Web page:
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Science of TRON

Listen to audio from the "Science of TRON" panel, featuring director Joe Kosinski, producer Sean Bailey, and science consultants Sean Carroll & John Dick. Learn More

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Halloween Costumes for the Science Obsessed

It’s Halloween! You have probably already donned a costume this past weekend, but if you are in need of a quick, witty costume for tonight (or next year – it is never too early to plan a Halloween costume), we have some science-based suggestions for you. No, we will not be suggesting Einstein or Madame Curie – notable but clichéd science costumes. Check out our suggestions below, and if you have one to add, leave it in the comments!

1. Schrodinger’s cat

Is the cat alive or dead? Or is it both? The classic Schrodinger’s cat is an easy costume. Find a large cardboard box and cut out two holes to fit your body through. Slap on a pair of cat ears, drawn-on whiskers, and a tail for good measure. Bottle of poison, optional.

Eight Facts You Didn't Know About Fear

The only thing you have to fear is fear itself … in which case you are suffering from phobophobia, the fear of fear. Okay, phobophobia is probably not what Franklin D. Roosevelt was referring to in his famous speech but how odd is a phobia of fear? And what you might find even more peculiar is the science behind fear. Neurologists and psychologists are studying fear to determine how phobias and anxiety disorders form, how to treat them, and even how to predict them.

Laughing With Science

Comedy is a science. Or is it science is a comedy? It depends on who you ask, really. For Brian Malow or Tim Lee, the answer might be “both.” These two scientists-turned-comedians found their funny bones after their science educations and turned to stand-up comedy as new professions. Malow, a former astronomist, bases his standup on science history and facts, like Alfred Nobel’s dynamite connection to the Nobel Prize or a science flub in Star Wars. On a scale starting at “no science knowledge needed” to “need to be a scientist,” his comedy ranges toward the “need to be a scientist” side, as his material is sometimes based on very specific science knowledge. Lee, a former biologist, skews closer to the “no science knowledge needed” side through his combination of PowerPoint presentations full of science knowledge and hilarious charts.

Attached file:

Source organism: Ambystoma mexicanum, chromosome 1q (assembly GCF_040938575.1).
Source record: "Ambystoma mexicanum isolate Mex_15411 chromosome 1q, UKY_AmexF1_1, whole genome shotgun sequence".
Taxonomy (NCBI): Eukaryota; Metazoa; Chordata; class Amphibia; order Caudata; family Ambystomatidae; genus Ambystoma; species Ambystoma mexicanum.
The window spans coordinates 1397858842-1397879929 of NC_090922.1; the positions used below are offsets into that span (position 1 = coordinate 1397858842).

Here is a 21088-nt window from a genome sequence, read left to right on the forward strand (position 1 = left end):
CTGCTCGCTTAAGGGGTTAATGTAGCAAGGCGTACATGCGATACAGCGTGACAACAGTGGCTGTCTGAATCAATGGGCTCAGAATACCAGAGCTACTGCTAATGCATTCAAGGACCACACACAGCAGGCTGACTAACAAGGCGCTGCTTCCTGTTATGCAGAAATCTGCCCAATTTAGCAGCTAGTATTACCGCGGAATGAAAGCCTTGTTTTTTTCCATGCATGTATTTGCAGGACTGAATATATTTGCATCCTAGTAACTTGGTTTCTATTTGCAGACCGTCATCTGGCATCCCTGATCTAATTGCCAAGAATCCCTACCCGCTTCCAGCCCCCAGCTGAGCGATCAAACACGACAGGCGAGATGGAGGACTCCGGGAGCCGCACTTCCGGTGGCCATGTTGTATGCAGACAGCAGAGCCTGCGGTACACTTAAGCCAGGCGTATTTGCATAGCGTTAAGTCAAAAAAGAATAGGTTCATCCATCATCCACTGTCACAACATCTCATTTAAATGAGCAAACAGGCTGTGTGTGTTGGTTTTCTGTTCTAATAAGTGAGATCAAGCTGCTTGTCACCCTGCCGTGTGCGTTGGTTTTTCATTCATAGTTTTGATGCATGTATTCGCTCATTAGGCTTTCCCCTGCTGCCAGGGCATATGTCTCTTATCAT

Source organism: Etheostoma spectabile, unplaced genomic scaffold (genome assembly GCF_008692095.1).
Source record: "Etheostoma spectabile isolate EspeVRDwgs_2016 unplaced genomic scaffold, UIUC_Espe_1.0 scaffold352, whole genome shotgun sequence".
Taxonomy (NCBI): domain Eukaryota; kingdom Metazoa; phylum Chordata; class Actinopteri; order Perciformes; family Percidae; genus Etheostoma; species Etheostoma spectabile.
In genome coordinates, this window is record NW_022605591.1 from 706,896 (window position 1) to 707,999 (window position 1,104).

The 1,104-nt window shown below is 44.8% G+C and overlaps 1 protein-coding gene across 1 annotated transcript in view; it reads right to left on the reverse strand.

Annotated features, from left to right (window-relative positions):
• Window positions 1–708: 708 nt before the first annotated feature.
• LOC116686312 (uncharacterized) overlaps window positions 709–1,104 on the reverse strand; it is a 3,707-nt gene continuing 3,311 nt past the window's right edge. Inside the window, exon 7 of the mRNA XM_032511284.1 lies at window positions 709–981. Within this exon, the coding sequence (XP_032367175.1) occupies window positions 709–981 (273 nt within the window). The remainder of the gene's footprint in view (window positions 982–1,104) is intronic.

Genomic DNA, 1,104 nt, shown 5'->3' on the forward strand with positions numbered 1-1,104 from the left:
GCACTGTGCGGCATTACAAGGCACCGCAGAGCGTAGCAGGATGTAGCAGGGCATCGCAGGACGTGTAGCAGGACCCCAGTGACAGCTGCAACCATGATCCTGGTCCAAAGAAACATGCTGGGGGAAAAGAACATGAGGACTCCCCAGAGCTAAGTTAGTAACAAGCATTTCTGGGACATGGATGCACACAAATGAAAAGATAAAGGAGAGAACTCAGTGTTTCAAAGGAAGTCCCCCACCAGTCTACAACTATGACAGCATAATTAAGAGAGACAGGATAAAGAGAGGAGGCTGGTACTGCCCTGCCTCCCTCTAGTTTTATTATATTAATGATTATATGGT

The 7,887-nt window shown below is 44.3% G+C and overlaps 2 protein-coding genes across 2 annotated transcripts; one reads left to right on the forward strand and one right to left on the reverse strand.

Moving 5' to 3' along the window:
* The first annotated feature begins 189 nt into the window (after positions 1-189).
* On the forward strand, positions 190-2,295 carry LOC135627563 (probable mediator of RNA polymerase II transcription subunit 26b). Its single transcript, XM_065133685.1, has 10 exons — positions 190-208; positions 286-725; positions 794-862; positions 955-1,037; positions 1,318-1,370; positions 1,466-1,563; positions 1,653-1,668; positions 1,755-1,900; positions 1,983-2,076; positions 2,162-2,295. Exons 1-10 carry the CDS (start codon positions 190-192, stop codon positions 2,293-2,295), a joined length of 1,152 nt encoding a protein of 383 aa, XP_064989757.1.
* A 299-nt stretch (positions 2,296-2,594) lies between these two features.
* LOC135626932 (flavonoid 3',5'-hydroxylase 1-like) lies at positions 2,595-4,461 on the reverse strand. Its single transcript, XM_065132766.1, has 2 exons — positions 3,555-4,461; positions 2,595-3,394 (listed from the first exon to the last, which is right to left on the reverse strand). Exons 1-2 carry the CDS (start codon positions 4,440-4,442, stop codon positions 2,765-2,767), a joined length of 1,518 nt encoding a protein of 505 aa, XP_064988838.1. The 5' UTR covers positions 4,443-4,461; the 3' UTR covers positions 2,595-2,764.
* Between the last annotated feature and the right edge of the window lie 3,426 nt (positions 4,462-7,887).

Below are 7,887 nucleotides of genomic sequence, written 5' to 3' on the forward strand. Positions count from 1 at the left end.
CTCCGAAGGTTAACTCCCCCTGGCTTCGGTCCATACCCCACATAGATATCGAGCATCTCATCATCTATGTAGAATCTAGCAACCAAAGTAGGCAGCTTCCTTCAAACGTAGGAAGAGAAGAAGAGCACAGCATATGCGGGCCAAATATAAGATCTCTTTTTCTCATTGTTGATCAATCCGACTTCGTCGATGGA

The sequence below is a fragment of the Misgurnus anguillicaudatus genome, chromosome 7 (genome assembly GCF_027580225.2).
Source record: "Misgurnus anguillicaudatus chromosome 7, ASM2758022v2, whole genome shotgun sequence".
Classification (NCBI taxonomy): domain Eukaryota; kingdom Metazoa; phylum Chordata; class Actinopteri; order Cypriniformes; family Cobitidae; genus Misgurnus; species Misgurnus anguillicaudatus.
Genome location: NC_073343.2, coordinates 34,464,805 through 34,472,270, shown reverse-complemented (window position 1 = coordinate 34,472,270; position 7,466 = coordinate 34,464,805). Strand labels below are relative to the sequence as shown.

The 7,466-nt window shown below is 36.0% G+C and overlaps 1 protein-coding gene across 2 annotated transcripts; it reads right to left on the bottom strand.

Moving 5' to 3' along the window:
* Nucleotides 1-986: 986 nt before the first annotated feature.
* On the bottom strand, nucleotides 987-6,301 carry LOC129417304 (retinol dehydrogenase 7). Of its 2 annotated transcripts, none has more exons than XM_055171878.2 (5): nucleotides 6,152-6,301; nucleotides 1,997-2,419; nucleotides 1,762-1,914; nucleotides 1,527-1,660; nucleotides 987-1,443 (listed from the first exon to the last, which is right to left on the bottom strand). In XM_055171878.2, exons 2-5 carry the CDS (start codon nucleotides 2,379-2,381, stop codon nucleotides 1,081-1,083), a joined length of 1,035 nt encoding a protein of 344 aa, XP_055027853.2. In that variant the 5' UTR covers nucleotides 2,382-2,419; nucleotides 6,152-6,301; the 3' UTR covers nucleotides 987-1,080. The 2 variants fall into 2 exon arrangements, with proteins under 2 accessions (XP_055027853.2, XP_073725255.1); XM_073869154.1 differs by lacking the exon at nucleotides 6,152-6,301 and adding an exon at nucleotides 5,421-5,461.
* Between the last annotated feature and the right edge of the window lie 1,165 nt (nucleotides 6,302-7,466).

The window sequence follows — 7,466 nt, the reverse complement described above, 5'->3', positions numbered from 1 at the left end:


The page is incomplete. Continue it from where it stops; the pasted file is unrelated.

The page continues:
Celebrate Science and Science-Fiction All Year Round

If you think the holidays are coming up soon, you may be surprised to know you missed months and months of holidays – science and science-fiction holidays, we mean. Scientists, engineers, mathematicians, and science-fiction fans appear to be party animals – look at all the holidays for science, math, biology, science fiction, and more! Earlier this week it was Read Comics in Public Day and later in September, it is International Observe the Moon Night. Plus, October 23 is one of the best holidays around: Mole Day. But there are so many before and after and in-between – check them out below (and let us know in the comments if we missed any)!

January

2 – Science Fiction Day

17 – Kid Inventors Day

February

2 – Create a Vacuum Day

11 – National Inventors Day

12 – Darwin Day

Breathe Easy: The Science of Artificial Lungs (and Other Organs)